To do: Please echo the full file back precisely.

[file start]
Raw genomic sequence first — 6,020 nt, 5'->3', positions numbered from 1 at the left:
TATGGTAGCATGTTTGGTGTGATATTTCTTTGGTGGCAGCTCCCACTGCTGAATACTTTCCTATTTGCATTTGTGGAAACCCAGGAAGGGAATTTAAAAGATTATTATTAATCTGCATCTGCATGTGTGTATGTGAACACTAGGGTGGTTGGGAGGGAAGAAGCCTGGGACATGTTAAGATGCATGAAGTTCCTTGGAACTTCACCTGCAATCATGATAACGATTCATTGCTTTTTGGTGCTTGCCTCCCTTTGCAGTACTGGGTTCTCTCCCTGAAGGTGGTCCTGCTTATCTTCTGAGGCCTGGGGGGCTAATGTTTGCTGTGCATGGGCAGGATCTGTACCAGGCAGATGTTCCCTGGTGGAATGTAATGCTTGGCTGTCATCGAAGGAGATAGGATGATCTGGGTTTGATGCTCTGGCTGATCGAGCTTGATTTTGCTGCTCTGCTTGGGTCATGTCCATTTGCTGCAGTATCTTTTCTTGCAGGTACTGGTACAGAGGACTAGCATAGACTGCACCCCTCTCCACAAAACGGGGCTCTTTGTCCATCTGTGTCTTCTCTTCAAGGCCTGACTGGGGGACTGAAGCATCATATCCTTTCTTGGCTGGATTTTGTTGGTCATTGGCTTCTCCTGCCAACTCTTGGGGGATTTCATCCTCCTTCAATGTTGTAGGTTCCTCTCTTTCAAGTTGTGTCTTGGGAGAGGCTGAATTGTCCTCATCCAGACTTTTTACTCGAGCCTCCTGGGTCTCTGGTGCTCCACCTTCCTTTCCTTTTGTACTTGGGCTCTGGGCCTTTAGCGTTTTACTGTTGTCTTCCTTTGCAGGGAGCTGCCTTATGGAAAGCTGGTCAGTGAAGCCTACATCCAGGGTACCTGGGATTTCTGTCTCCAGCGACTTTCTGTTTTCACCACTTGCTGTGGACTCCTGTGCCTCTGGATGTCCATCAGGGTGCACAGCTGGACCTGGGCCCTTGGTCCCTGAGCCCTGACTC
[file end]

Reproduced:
Raw genomic sequence first — 6,020 nt, 5'->3', positions numbered from 1 at the left:
TATGGTAGCATGTTTGGTGTGATATTTCTTTGGTGGCAGCTCCCACTGCTGAATACTTTCCTATTTGCATTTGTGGAAACCCAGGAAGGGAATTTAAAAGATTATTATTAATCTGCATCTGCATGTGTGTATGTGAACACTAGGGTGGTTGGGAGGGAAGAAGCCTGGGACATGTTAAGATGCATGAAGTTCCTTGGAACTTCACCTGCAATCATGATAACGATTCATTGCTTTTTGGTGCTTGCCTCCCTTTGCAGTACTGGGTTCTCTCCCTGAAGGTGGTCCTGCTTATCTTCTGAGGCCTGGGGGGCTAATGTTTGCTGTGCATGGGCAGGATCTGTACCAGGCAGATGTTCCCTGGTGGAATGTAATGCTTGGCTGTCATCGAAGGAGATAGGATGATCTGGGTTTGATGCTCTGGCTGATCGAGCTTGATTTTGCTGCTCTGCTTGGGTCATGTCCATTTGCTGCAGTATCTTTTCTTGCAGGTACTGGTACAGAGGACTAGCATAGACTGCACCCCTCTCCACAAAACGGGGCTCTTTGTCCATCTGTGTCTTCTCTTCAAGGCCTGACTGGGGGACTGAAGCATCATATCCTTTCTTGGCTGGATTTTGTTGGTCATTGGCTTCTCCTGCCAACTCTTGGGGGATTTCATCCTCCTTCAATGTTGTAGGTTCCTCTCTTTCAAGTTGTGTCTTGGGAGAGGCTGAATTGTCCTCATCCAGACTTTTTACTCGAGCCTCCTGGGTCTCTGGTGCTCCACCTTCCTTTCCTTTTGTACTTGGGCTCTGGGCCTTTAGCGTTTTACTGTTGTCTTCCTTTGCAGGGAGCTGCCTTATGGAAAGCTGGTCAGTGAAGCCTACATCCAGGGTACCTGGGATTTCTGTCTCCAGCGACTTTCTGTTTTCACCACTTGCTGTGGACTCCTGTGCCTCTGGATGTCCATCAGGGTGCACAGCTGGACCTGGGCCCTTGGTCCCTGAGCCCTGACTC